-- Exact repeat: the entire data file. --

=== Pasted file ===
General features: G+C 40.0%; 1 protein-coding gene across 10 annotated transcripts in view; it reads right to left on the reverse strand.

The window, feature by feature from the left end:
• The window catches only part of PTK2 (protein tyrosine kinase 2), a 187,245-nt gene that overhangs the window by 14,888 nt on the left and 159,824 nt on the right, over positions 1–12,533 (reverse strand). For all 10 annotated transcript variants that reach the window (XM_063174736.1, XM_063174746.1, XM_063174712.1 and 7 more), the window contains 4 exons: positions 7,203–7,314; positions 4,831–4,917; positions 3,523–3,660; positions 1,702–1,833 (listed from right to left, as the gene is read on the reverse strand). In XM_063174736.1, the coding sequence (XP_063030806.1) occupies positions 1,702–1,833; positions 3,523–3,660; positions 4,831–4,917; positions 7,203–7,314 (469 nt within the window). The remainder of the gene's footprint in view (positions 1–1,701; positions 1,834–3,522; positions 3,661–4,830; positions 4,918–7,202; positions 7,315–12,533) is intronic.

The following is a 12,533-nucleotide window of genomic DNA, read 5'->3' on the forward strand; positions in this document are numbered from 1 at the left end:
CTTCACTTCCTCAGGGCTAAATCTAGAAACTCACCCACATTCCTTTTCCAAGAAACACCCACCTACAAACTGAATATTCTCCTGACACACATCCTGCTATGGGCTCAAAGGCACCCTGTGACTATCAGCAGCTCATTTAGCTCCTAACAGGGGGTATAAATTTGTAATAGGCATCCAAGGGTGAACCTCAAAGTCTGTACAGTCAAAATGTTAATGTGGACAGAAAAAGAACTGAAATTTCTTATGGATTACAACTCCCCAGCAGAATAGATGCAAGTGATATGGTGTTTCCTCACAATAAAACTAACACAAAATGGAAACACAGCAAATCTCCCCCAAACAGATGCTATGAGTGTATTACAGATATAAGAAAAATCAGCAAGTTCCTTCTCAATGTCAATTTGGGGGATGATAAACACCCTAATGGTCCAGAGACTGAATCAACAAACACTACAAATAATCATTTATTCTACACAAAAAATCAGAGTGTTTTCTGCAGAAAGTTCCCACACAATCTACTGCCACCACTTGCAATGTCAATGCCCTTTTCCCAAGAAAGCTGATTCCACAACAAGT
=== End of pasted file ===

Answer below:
General features: G+C 40.0%; 1 protein-coding gene across 10 annotated transcripts in view; it reads right to left on the reverse strand.

The window, feature by feature from the left end:
• The window catches only part of PTK2 (protein tyrosine kinase 2), a 187,245-nt gene that overhangs the window by 14,888 nt on the left and 159,824 nt on the right, over positions 1–12,533 (reverse strand). For all 10 annotated transcript variants that reach the window (XM_063174736.1, XM_063174746.1, XM_063174712.1 and 7 more), the window contains 4 exons: positions 7,203–7,314; positions 4,831–4,917; positions 3,523–3,660; positions 1,702–1,833 (listed from right to left, as the gene is read on the reverse strand). In XM_063174736.1, the coding sequence (XP_063030806.1) occupies positions 1,702–1,833; positions 3,523–3,660; positions 4,831–4,917; positions 7,203–7,314 (469 nt within the window). The remainder of the gene's footprint in view (positions 1–1,701; positions 1,834–3,522; positions 3,661–4,830; positions 4,918–7,202; positions 7,315–12,533) is intronic.

The following is a 12,533-nucleotide window of genomic DNA, read 5'->3' on the forward strand; positions in this document are numbered from 1 at the left end:
CTTCACTTCCTCAGGGCTAAATCTAGAAACTCACCCACATTCCTTTTCCAAGAAACACCCACCTACAAACTGAATATTCTCCTGACACACATCCTGCTATGGGCTCAAAGGCACCCTGTGACTATCAGCAGCTCATTTAGCTCCTAACAGGGGGTATAAATTTGTAATAGGCATCCAAGGGTGAACCTCAAAGTCTGTACAGTCAAAATGTTAATGTGGACAGAAAAAGAACTGAAATTTCTTATGGATTACAACTCCCCAGCAGAATAGATGCAAGTGATATGGTGTTTCCTCACAATAAAACTAACACAAAATGGAAACACAGCAAATCTCCCCCAAACAGATGCTATGAGTGTATTACAGATATAAGAAAAATCAGCAAGTTCCTTCTCAATGTCAATTTGGGGGATGATAAACACCCTAATGGTCCAGAGACTGAATCAACAAACACTACAAATAATCATTTATTCTACACAAAAAATCAGAGTGTTTTCTGCAGAAAGTTCCCACACAATCTACTGCCACCACTTGCAATGTCAATGCCCTTTTCCCAAGAAAGCTGATTCCACAACAAGT